Joy Division – Heart and Soul

30 07 2010

Listened: Friday July 16, Monday July 26

Since high school I’ve always loved Love Will Tear Us Apart, but I didn’t dig deeply into Joy Division for many years. I bought a best-of CD at one point, but I didn’t really “get it.”

Then I saw Anton Corbijn’s Control and everything changed. Anton Corbijn is a great rock photographer whose work I have loved for a long time. He’s most famous for pictures of U2 (the cover of Joshua Tree for example) and was close friends with Joy Division and the many people from that scene back in the day. Therefore, the film (his first feature, believe it or not!) is really a labor of love, due to Corbijn’s familiarity with the people and the music. It’s a brilliant film that shot me right into the heart of the time period and the story. The actors playing the band members even learned to play together as a band, which blows my mind a little.

After I saw the film I got Joy Division – the energy of their shows, the bleak beauty of their surroundings, the hotbed of creativity and influence coming from that part of England at the time, the medical struggles, the relationship problems, the wealth of creative output that was snuffed out when Ian Curtis took his life. Control helped me live through all this as if it happened yesterday. The incredibly appropriate use of Atmosphere for the end credits sequence will stay with me for a long, long time.

After I saw the film, I wanted to own as much Joy Division as I could, and this 4 disc box set contains all the officially released albums and b-sides, as well as some unreleased and live stuff. Listening to all 4 discs straight is a bit taxing, but well worth the time. It’s clear how much this short-lived band influenced much of alternative rock to come – until I heard their whole catalog I didn’t realize how much Joy Division influenced early U2.

This was definitely a game changer in my musical landscape and I suspect those kinds of events are becoming farther and farther apart in my life, so it’s always great to realize it’s happened.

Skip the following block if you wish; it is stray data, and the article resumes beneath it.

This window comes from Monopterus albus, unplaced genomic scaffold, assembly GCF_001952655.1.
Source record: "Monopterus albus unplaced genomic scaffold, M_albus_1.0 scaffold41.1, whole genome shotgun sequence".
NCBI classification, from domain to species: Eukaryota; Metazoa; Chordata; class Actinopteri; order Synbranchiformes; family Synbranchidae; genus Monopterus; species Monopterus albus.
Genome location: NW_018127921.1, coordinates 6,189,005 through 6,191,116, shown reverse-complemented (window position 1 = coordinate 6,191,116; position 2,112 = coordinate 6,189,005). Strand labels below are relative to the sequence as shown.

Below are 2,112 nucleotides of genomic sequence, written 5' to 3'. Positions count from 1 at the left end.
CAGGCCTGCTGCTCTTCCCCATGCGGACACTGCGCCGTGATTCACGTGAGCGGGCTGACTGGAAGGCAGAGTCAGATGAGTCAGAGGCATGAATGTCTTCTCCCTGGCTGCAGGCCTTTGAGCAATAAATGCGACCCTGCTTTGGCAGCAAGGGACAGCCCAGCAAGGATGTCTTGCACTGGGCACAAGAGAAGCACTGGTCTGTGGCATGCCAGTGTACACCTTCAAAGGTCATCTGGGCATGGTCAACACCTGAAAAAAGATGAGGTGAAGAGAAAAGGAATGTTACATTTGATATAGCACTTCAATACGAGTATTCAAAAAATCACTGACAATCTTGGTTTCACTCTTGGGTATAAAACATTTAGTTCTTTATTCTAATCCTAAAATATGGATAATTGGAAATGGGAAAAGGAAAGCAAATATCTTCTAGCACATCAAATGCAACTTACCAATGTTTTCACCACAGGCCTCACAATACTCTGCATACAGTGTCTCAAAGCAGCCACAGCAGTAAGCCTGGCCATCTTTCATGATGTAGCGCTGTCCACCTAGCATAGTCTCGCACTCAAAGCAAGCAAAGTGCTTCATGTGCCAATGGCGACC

6 responses

27 08 2010
U2 – The Joshua Tree « Emily's Albums A to Z

[…] a long time I remember reading that no one besides the band and the photographer (Anton Corbijn) knew exactly where it was, but since Google Maps and Google Earth came out, people were able to […]

31 08 2010
James – Laid « Emily's Albums A to Z

[…] The songs are still quite good after all these years. The singer, Tim, has a beautiful voice. My guess is that the bassist listened to a lot of Joy Division. […]

21 12 2010
The Velvet Underground – Peel Slowly and See « Emily's Albums A to Z

[…] with the Joy Division box I reviewed earlier, listening to 5 discs of VU madness for the purposes of the project is actually […]

21 01 2011
Interpol – Antics « Emily's Albums A to Z

[…] actually became a Joy Division fan after I became an Interpol fan. And man, I can see now that Interpol does rip them off quite a […]

21 01 2011
U2 – Boy « Emily's Albums A to Z

[…] However, the songs are punkier and less anthemic and funky than later U2. After I got familiar with Joy Division‘s catalog I could really hear their influence in early U2, especially the bass […]

14 11 2011
Interpol – Turn on the Bright Lights « Emily's Albums A to Z

[…] know I made pithy comments in my review of Antics about the Joy Division love Interpol so obviously has, but honestly I think it’s only in some of the singing Paul […]

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